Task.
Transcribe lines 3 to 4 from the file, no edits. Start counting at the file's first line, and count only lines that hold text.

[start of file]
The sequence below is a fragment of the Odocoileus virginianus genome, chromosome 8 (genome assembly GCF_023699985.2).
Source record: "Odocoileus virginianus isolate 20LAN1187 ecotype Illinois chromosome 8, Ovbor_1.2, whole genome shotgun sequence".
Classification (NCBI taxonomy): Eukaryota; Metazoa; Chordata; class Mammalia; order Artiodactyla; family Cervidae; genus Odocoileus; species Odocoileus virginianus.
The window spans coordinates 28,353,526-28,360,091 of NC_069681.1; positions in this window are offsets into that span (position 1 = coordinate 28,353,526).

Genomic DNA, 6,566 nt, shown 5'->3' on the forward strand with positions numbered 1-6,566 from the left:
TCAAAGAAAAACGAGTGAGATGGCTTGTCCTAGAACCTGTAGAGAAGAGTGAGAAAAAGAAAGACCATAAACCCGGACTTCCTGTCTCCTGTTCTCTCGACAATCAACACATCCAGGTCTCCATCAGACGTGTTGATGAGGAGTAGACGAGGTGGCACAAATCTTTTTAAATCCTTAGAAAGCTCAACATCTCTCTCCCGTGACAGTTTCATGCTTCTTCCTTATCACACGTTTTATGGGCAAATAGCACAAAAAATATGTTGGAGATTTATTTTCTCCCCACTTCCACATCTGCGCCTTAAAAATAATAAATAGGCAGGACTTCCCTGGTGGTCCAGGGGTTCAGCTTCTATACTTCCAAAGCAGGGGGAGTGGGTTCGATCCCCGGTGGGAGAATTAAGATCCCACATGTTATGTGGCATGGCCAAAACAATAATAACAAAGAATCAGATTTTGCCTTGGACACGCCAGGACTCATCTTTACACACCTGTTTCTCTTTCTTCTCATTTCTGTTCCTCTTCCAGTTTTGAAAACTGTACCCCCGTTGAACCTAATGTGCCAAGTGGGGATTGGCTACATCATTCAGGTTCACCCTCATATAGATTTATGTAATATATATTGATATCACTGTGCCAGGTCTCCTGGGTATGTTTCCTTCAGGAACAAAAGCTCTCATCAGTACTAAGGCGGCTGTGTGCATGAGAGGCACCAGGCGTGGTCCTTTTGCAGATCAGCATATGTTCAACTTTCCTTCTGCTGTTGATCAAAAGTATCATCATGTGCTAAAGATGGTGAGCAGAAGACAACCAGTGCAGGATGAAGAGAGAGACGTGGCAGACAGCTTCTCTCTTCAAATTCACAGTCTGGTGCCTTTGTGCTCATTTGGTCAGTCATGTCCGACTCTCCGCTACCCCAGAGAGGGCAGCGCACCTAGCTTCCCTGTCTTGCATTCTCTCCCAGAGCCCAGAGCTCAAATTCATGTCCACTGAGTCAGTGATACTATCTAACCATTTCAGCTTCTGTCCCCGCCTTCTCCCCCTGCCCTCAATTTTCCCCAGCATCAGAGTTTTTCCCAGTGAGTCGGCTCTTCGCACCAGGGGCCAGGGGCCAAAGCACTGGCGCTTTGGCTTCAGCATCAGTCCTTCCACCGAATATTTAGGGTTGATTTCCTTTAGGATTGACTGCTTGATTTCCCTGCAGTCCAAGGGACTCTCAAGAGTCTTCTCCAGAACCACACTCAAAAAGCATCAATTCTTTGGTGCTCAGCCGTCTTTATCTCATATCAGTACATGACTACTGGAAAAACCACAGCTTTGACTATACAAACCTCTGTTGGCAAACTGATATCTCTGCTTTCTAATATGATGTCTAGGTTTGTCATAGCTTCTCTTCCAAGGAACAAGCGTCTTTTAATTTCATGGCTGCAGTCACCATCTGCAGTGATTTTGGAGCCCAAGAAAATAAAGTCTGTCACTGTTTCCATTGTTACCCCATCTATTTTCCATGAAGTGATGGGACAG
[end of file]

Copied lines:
Classification (NCBI taxonomy): Eukaryota; Metazoa; Chordata; class Mammalia; order Artiodactyla; family Cervidae; genus Odocoileus; species Odocoileus virginianus.
The window spans coordinates 28,353,526-28,360,091 of NC_069681.1; positions in this window are offsets into that span (position 1 = coordinate 28,353,526).